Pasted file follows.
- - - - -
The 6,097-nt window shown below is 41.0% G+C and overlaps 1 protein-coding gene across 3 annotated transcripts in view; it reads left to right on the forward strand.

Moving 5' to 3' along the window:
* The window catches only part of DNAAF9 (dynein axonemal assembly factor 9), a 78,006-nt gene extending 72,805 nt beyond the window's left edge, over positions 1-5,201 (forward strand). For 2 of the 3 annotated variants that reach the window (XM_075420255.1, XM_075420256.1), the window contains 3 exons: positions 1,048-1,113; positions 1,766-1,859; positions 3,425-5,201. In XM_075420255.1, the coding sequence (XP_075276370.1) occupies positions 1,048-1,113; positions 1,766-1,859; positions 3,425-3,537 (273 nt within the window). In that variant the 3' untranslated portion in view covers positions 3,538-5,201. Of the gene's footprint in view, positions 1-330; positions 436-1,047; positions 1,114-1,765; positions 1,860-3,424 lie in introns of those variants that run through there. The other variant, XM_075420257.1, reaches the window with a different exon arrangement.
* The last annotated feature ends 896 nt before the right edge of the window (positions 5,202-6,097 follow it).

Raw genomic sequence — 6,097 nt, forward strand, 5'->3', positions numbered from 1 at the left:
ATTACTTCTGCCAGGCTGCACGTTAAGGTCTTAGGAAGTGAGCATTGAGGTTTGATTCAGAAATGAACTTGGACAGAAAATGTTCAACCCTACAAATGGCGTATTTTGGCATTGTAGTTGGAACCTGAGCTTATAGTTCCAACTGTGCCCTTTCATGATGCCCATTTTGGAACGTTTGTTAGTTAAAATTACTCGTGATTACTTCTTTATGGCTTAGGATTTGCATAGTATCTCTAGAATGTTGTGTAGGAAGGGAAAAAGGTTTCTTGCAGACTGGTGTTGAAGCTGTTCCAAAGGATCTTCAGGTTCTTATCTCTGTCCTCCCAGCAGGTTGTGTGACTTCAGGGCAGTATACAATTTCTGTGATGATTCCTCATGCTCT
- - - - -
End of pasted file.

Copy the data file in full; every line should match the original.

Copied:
The 6,097-nt window shown below is 41.0% G+C and overlaps 1 protein-coding gene across 3 annotated transcripts in view; it reads left to right on the forward strand.

Moving 5' to 3' along the window:
* The window catches only part of DNAAF9 (dynein axonemal assembly factor 9), a 78,006-nt gene extending 72,805 nt beyond the window's left edge, over positions 1-5,201 (forward strand). For 2 of the 3 annotated variants that reach the window (XM_075420255.1, XM_075420256.1), the window contains 3 exons: positions 1,048-1,113; positions 1,766-1,859; positions 3,425-5,201. In XM_075420255.1, the coding sequence (XP_075276370.1) occupies positions 1,048-1,113; positions 1,766-1,859; positions 3,425-3,537 (273 nt within the window). In that variant the 3' untranslated portion in view covers positions 3,538-5,201. Of the gene's footprint in view, positions 1-330; positions 436-1,047; positions 1,114-1,765; positions 1,860-3,424 lie in introns of those variants that run through there. The other variant, XM_075420257.1, reaches the window with a different exon arrangement.
* The last annotated feature ends 896 nt before the right edge of the window (positions 5,202-6,097 follow it).

Raw genomic sequence — 6,097 nt, forward strand, 5'->3', positions numbered from 1 at the left:
ATTACTTCTGCCAGGCTGCACGTTAAGGTCTTAGGAAGTGAGCATTGAGGTTTGATTCAGAAATGAACTTGGACAGAAAATGTTCAACCCTACAAATGGCGTATTTTGGCATTGTAGTTGGAACCTGAGCTTATAGTTCCAACTGTGCCCTTTCATGATGCCCATTTTGGAACGTTTGTTAGTTAAAATTACTCGTGATTACTTCTTTATGGCTTAGGATTTGCATAGTATCTCTAGAATGTTGTGTAGGAAGGGAAAAAGGTTTCTTGCAGACTGGTGTTGAAGCTGTTCCAAAGGATCTTCAGGTTCTTATCTCTGTCCTCCCAGCAGGTTGTGTGACTTCAGGGCAGTATACAATTTCTGTGATGATTCCTCATGCTCT